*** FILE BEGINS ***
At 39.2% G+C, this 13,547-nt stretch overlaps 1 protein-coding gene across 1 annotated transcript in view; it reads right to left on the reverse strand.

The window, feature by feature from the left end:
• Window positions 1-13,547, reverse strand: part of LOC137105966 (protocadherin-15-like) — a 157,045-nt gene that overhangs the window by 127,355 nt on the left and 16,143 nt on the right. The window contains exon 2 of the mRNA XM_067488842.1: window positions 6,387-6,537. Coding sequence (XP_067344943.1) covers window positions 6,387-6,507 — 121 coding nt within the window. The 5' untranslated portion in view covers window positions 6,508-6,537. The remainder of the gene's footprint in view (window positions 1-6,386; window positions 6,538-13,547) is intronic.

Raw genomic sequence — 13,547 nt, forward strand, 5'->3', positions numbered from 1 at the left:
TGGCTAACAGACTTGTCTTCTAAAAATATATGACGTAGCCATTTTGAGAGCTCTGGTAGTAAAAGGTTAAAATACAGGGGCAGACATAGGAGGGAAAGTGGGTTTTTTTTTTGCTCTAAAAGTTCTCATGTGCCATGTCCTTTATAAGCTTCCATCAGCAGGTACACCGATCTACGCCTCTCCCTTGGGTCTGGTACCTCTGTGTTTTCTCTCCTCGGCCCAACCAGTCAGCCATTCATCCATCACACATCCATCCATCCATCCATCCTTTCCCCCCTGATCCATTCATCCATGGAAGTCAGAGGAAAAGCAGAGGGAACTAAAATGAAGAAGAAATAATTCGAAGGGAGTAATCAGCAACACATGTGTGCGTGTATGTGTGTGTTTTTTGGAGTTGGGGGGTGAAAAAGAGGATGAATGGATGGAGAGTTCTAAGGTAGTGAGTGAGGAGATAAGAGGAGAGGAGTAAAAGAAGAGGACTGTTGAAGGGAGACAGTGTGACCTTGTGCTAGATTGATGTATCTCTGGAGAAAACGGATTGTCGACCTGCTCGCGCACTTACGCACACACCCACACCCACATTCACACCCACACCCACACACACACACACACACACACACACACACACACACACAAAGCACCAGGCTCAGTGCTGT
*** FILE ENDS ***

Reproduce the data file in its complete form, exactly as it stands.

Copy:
At 39.2% G+C, this 13,547-nt stretch overlaps 1 protein-coding gene across 1 annotated transcript in view; it reads right to left on the reverse strand.

The window, feature by feature from the left end:
• Window positions 1-13,547, reverse strand: part of LOC137105966 (protocadherin-15-like) — a 157,045-nt gene that overhangs the window by 127,355 nt on the left and 16,143 nt on the right. The window contains exon 2 of the mRNA XM_067488842.1: window positions 6,387-6,537. Coding sequence (XP_067344943.1) covers window positions 6,387-6,507 — 121 coding nt within the window. The 5' untranslated portion in view covers window positions 6,508-6,537. The remainder of the gene's footprint in view (window positions 1-6,386; window positions 6,538-13,547) is intronic.

Raw genomic sequence — 13,547 nt, forward strand, 5'->3', positions numbered from 1 at the left:
TGGCTAACAGACTTGTCTTCTAAAAATATATGACGTAGCCATTTTGAGAGCTCTGGTAGTAAAAGGTTAAAATACAGGGGCAGACATAGGAGGGAAAGTGGGTTTTTTTTTTGCTCTAAAAGTTCTCATGTGCCATGTCCTTTATAAGCTTCCATCAGCAGGTACACCGATCTACGCCTCTCCCTTGGGTCTGGTACCTCTGTGTTTTCTCTCCTCGGCCCAACCAGTCAGCCATTCATCCATCACACATCCATCCATCCATCCATCCTTTCCCCCCTGATCCATTCATCCATGGAAGTCAGAGGAAAAGCAGAGGGAACTAAAATGAAGAAGAAATAATTCGAAGGGAGTAATCAGCAACACATGTGTGCGTGTATGTGTGTGTTTTTTGGAGTTGGGGGGTGAAAAAGAGGATGAATGGATGGAGAGTTCTAAGGTAGTGAGTGAGGAGATAAGAGGAGAGGAGTAAAAGAAGAGGACTGTTGAAGGGAGACAGTGTGACCTTGTGCTAGATTGATGTATCTCTGGAGAAAACGGATTGTCGACCTGCTCGCGCACTTACGCACACACCCACACCCACATTCACACCCACACCCACACACACACACACACACACACACACACACACACACACAAAGCACCAGGCTCAGTGCTGT